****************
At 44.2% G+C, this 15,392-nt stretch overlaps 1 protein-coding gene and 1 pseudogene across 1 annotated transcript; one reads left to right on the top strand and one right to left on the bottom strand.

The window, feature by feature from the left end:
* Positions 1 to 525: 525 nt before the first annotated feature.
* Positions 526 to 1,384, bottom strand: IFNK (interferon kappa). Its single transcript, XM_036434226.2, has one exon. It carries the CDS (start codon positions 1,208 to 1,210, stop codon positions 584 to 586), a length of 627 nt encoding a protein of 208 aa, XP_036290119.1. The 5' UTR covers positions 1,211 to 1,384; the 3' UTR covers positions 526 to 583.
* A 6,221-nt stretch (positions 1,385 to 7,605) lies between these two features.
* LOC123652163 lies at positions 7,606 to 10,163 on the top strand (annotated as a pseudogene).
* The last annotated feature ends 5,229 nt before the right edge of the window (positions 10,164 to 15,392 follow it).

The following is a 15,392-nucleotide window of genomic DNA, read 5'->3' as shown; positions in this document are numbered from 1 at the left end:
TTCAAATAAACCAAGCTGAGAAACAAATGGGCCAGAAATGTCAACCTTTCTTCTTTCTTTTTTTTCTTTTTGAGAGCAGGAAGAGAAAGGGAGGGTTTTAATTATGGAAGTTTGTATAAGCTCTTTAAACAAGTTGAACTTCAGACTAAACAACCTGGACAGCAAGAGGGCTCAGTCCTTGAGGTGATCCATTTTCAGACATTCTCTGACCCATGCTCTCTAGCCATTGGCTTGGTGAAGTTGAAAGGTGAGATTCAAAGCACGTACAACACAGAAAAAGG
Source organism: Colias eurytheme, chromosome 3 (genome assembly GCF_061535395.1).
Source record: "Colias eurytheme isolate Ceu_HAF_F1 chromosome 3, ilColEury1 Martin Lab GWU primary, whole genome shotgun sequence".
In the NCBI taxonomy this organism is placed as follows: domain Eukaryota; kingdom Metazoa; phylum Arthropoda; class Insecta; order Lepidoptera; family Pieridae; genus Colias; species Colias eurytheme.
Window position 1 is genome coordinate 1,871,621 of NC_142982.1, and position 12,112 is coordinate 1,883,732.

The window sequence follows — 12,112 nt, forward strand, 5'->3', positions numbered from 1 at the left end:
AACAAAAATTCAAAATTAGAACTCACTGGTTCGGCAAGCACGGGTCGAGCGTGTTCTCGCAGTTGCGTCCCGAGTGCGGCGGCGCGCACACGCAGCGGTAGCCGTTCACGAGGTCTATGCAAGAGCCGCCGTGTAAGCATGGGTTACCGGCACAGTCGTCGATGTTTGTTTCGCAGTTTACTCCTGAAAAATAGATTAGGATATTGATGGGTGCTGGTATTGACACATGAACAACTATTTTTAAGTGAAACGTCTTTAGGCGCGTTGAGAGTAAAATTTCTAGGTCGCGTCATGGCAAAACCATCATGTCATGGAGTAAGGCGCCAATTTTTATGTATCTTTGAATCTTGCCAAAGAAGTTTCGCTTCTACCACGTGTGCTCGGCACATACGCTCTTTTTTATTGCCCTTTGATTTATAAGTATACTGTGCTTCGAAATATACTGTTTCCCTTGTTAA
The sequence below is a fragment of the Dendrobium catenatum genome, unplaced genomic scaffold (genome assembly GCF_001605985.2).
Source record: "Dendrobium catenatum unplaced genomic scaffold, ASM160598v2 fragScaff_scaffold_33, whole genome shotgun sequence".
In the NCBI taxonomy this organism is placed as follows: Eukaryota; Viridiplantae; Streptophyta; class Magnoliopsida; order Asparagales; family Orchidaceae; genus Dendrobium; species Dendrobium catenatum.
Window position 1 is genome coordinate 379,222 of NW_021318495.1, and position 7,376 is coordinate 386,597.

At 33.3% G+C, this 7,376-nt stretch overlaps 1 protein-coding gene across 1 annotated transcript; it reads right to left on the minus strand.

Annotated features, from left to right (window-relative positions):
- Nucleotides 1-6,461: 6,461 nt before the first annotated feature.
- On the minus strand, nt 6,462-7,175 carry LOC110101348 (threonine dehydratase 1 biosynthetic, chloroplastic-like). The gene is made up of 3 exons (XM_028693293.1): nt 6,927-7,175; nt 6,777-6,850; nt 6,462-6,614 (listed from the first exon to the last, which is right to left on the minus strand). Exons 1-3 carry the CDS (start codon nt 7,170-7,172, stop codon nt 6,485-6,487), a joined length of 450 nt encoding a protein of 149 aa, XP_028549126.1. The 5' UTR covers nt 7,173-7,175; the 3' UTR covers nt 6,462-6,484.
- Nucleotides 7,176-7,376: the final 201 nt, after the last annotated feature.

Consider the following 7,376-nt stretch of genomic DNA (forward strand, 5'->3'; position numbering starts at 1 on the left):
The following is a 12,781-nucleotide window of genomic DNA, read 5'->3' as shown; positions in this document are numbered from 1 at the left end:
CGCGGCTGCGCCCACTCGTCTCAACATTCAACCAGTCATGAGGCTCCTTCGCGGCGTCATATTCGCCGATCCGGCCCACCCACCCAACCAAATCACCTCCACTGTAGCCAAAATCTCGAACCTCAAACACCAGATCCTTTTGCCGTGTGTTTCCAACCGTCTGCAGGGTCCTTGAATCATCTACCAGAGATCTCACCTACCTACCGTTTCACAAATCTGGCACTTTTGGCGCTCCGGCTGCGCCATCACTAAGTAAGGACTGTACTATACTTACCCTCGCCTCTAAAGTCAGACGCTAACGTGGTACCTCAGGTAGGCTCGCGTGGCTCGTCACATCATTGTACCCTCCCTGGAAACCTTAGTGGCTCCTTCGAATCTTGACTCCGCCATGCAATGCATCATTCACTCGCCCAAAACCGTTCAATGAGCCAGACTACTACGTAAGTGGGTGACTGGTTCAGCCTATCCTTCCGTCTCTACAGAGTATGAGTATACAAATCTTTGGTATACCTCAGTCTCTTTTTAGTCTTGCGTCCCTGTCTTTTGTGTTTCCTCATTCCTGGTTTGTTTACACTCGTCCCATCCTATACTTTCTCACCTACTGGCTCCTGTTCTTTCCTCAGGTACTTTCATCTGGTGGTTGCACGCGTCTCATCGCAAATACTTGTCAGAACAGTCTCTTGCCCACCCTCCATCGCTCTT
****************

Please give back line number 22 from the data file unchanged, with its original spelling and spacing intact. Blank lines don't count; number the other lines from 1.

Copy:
- Nucleotides 1-6,461: 6,461 nt before the first annotated feature.